Once of the issues with mobile web advertising in the eyes of consumers is that there is currently a lower conversion rate on mobile sites than on desktop sites. People are getting to a certain point along the process and stopping. What we should explore is why this is happening.
One of the issues that is most likely the case with a number of sites is the lack of cross platform optimization. An unflattering user experience will turn a potential off from the possibility of continuing through the process rather quickly.
Another thing to consider is that people just don’t trust cell phones for follow through and purchases as much as they will trust their desktop. In the past consumers had to purchase in a physical location. This evolved into phone purchases and mail catalogs and eventually wound up on the internet. E-commerce is a booming industry and people trust it to an extent, but perhaps the trepidation associated with a mobile purchase stems from the same issues of trust that the internet and mail catalogs had before they became popular. It is an issue of maturity of buying process in society paired with the fact that mobile purchase has not crossed the chasm from early adopter to early majority. This will change, and mobile advertising will increase with it.
People in most age demographics are using their mobile devices increasingly more often to solve their minute to minute problems and questions. Mobile web browsing is used mainly for answer quicker, surface level questions (quick hits) while phone apps are used more for delving deeper into multi-layered content. The reason for this is the fact that apps are generally more user friendly because they have been designed for specific phone types and therefore can cater to different interfaces more effectively.
Mobile Ad Spending predictions
It is estimated that two-thirds of companies plan to increase their mobile advertising spending in the next year. Mobile advertising is a growing industry in which spending is expected to increase by 55% in the coming year to reach $11.4 billion. The 2017 prediction is estimated to be closer to $41.9 billion. This level of growth is expected due to change such as an increased ability of geo-targeting technologies, cookie tracking, consolidation of providers, and an increased interest in the creation of mobile by advertising agencies. More Here
Some things to think about
Some of the downsides to mobile advertising is that with such a small space, your advertisements become far more obnoxious and “in-your-face” than on a desktop. The lack of space offers a huge concern. In the future, when mobile advertising becomes more expensive, the amount of real estate to share is going to be considerably less, therefore pushing prices further upwards.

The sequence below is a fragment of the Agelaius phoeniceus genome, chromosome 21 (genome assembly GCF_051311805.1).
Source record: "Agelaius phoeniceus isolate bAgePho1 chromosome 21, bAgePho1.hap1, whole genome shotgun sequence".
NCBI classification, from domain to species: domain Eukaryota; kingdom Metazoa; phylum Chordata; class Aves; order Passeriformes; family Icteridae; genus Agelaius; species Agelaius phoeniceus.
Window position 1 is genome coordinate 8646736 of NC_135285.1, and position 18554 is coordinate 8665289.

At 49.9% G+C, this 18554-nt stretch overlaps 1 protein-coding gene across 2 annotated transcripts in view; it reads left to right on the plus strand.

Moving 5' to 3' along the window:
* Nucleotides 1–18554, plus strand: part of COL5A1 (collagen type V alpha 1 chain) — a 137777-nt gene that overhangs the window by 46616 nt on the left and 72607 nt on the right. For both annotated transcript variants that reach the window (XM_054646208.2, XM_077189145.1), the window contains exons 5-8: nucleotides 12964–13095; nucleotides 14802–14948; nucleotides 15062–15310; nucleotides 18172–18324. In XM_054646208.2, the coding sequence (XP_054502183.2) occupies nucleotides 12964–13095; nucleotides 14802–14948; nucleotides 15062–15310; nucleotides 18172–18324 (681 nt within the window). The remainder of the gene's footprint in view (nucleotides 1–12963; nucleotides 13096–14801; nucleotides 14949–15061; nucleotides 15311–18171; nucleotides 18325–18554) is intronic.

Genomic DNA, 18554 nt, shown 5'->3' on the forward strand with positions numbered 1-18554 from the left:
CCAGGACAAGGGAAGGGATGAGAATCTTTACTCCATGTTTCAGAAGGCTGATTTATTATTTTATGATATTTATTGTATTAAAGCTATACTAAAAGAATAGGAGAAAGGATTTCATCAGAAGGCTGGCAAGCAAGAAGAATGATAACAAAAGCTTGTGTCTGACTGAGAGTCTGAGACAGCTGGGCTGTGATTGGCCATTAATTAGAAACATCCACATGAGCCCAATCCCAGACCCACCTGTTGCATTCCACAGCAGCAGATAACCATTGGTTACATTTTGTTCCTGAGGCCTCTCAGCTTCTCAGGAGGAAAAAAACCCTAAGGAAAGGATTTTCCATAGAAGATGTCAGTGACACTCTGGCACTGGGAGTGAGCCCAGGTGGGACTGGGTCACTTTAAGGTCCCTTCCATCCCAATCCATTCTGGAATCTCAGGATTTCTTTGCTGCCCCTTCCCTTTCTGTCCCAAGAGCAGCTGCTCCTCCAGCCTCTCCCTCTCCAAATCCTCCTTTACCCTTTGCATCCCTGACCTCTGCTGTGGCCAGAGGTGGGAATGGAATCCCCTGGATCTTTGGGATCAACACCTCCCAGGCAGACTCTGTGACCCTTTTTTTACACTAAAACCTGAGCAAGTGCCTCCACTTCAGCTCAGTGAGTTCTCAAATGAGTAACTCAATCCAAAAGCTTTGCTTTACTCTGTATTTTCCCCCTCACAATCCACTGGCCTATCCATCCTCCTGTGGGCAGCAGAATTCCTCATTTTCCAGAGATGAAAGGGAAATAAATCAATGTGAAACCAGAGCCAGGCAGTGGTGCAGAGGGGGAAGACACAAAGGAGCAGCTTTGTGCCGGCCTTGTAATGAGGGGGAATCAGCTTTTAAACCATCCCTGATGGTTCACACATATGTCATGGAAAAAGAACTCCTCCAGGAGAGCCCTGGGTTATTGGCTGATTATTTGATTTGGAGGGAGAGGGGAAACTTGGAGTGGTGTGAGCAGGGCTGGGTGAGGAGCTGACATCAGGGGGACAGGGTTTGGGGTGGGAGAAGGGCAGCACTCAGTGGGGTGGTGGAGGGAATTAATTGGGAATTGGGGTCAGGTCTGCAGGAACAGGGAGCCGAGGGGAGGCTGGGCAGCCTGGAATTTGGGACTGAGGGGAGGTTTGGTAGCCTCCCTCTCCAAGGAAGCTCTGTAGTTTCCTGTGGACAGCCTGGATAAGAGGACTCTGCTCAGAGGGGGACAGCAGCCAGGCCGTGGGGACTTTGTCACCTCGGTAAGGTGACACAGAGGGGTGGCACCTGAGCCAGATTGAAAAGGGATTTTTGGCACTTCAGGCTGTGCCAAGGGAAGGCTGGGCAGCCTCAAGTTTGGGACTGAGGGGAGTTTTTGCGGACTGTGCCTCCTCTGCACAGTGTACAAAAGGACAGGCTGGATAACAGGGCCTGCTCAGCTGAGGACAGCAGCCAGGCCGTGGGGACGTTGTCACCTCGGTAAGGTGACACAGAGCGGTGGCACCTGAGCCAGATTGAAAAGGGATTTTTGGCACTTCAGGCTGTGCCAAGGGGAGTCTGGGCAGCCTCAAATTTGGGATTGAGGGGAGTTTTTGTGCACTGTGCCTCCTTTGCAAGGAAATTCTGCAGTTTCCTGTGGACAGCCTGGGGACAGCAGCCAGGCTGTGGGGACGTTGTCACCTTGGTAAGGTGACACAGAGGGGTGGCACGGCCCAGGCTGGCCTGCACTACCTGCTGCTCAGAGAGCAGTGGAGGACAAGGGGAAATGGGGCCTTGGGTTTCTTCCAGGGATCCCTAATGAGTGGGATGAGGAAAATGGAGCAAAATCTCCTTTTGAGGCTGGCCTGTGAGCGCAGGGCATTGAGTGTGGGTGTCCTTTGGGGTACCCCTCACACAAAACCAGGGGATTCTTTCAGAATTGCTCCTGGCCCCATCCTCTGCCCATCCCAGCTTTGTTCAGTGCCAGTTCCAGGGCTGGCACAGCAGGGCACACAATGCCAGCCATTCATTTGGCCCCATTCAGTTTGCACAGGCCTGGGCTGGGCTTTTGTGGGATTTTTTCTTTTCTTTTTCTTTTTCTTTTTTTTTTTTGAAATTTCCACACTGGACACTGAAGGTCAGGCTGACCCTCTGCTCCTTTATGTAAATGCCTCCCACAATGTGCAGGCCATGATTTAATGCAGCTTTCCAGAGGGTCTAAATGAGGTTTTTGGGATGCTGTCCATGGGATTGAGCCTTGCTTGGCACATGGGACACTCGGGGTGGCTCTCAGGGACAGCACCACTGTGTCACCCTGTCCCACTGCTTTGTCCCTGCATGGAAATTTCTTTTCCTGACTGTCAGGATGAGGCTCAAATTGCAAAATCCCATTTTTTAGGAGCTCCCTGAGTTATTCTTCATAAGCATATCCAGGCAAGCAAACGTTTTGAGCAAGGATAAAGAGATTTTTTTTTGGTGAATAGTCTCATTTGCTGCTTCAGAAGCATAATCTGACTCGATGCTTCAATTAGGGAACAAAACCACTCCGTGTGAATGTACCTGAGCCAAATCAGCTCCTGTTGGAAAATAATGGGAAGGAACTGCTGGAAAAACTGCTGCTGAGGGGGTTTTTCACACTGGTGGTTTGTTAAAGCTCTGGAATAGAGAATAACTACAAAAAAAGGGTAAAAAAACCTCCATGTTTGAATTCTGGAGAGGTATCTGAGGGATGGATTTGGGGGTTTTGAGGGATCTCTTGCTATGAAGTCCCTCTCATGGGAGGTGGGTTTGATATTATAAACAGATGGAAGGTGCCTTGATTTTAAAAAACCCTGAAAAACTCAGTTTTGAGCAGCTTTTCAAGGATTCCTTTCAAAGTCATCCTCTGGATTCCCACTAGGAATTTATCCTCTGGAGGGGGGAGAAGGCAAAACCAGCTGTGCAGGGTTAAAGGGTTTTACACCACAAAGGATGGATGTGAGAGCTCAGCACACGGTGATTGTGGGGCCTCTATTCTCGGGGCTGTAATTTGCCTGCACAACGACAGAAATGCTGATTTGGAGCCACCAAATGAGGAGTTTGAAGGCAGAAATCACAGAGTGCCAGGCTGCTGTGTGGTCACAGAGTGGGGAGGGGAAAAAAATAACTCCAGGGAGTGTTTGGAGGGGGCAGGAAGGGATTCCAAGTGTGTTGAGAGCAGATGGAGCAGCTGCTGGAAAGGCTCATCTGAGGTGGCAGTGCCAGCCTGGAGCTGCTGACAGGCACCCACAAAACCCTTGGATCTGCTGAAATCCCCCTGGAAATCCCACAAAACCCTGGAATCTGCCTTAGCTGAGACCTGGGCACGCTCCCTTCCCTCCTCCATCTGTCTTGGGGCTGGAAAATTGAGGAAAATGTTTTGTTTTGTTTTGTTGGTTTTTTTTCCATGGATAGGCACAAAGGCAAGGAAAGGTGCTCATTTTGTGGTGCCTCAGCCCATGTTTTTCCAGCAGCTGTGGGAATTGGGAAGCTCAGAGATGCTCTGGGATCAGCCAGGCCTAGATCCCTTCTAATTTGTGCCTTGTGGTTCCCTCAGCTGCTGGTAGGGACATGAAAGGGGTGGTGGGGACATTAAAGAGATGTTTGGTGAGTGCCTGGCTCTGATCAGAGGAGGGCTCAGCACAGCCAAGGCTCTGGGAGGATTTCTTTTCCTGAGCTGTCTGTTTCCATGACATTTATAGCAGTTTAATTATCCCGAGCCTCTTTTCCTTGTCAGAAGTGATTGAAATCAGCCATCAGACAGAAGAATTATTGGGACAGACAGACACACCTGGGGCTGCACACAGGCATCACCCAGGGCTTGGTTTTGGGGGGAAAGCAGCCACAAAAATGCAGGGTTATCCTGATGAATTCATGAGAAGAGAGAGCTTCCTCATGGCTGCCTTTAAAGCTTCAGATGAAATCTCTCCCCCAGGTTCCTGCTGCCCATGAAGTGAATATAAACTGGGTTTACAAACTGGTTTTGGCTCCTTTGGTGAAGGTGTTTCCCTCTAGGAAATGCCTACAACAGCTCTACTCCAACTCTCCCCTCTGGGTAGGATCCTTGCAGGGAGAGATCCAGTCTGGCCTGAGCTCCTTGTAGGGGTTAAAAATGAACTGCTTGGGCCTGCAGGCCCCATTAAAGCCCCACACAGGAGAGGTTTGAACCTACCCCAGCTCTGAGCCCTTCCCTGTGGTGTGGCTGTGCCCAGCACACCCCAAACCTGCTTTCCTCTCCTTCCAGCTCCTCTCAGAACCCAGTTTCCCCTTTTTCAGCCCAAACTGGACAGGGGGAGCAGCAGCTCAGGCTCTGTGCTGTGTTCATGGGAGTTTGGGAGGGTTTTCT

Also, recognizing the fact that people navigate mobile for far different reasons than they navigate desktop is an important distinction to make. Often times, companies try to make their mobile experience a duplicated (yet smaller) version of their desktop site. The reality is that people who are navigating desktop have different motives. Mobile users don’t need all of the information crammed into a single page. Having a smaller screen means you can focus only on the most important parts of your content. If a reader is interested in more information, the information should be easily accessible to them from that main screen so that they don’t have to go back and re-search anything. Without the precision of a mouse clicker, it is best to make buttons larger and to use of eye catching colors.
Another thing to avoid is making an app without a plan to get people to use it. You must create a call to action for your customers to use the app integrated into your marketing plan. For example, a restaurant is rolling out their new rewards program application. They should begin adding content to their promotional materials that encourage patrons to download their app. Encouragement can also be done a point of purchase by offer them 20% off their purchase today if they download the application and make a profile.
There are also concerns about the ability of smartphones to run local advertisements. Despite skeptical views smartphones have geo-targeting capabilities that are arguably more versatile than a desktop. A desktop makes its connection to a local IP address, which means that the geo-targeting will establish the connection there. Smartphones are constantly on the go, and when a user decides to connect to the Wi-Fi that they are nearest to, the geo-targeting will recognize the new IP location and update your position meaning that your local advertisements will be more relevant to them.
Misspellings on mobile searches can be another problem. Advertisers will need to bid on a wider variety of keywords, including misspellings in order to get better search results. A way to remedy this is to simply bid on some shorter keywords, therefore there are fewer chances for mistake.
Finally, mobile is new, many companies haven’t had anything to do with it. How do we know where to start, or where to set our budget? Using a backing in method to creating the budget will resolve this issue. Start by establishing your goals (Reaching #1 in certain keyword searches), then establish your goals based on that. With mobile keyword, you must be either #1 or #2 in order to avoid being under the fold.